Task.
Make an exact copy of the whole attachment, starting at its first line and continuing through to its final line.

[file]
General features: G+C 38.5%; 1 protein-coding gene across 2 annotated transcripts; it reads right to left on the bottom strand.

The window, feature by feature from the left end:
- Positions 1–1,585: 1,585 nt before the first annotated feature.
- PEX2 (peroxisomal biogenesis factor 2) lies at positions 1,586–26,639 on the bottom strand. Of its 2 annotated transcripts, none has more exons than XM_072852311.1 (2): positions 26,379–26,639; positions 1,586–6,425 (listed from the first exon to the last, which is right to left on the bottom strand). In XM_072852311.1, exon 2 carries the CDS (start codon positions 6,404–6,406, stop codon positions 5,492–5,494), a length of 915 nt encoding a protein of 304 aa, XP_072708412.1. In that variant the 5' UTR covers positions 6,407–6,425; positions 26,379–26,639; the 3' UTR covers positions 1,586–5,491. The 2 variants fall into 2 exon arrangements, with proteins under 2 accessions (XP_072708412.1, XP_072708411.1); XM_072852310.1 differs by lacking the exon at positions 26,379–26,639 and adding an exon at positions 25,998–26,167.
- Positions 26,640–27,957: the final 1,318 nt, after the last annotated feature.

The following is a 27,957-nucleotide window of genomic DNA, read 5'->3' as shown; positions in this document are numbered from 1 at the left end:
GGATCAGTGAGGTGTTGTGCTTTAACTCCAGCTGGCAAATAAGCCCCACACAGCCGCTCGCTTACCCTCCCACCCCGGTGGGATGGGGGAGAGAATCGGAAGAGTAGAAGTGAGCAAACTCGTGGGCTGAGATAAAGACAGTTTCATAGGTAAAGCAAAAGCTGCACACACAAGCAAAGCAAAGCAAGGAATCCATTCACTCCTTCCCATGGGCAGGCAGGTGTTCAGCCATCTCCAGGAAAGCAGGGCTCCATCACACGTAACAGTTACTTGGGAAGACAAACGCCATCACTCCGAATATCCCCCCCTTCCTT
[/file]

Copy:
General features: G+C 38.5%; 1 protein-coding gene across 2 annotated transcripts; it reads right to left on the bottom strand.

The window, feature by feature from the left end:
- Positions 1–1,585: 1,585 nt before the first annotated feature.
- PEX2 (peroxisomal biogenesis factor 2) lies at positions 1,586–26,639 on the bottom strand. Of its 2 annotated transcripts, none has more exons than XM_072852311.1 (2): positions 26,379–26,639; positions 1,586–6,425 (listed from the first exon to the last, which is right to left on the bottom strand). In XM_072852311.1, exon 2 carries the CDS (start codon positions 6,404–6,406, stop codon positions 5,492–5,494), a length of 915 nt encoding a protein of 304 aa, XP_072708412.1. In that variant the 5' UTR covers positions 6,407–6,425; positions 26,379–26,639; the 3' UTR covers positions 1,586–5,491. The 2 variants fall into 2 exon arrangements, with proteins under 2 accessions (XP_072708412.1, XP_072708411.1); XM_072852310.1 differs by lacking the exon at positions 26,379–26,639 and adding an exon at positions 25,998–26,167.
- Positions 26,640–27,957: the final 1,318 nt, after the last annotated feature.

The following is a 27,957-nucleotide window of genomic DNA, read 5'->3' as shown; positions in this document are numbered from 1 at the left end:
GGATCAGTGAGGTGTTGTGCTTTAACTCCAGCTGGCAAATAAGCCCCACACAGCCGCTCGCTTACCCTCCCACCCCGGTGGGATGGGGGAGAGAATCGGAAGAGTAGAAGTGAGCAAACTCGTGGGCTGAGATAAAGACAGTTTCATAGGTAAAGCAAAAGCTGCACACACAAGCAAAGCAAAGCAAGGAATCCATTCACTCCTTCCCATGGGCAGGCAGGTGTTCAGCCATCTCCAGGAAAGCAGGGCTCCATCACACGTAACAGTTACTTGGGAAGACAAACGCCATCACTCCGAATATCCCCCCCTTCCTT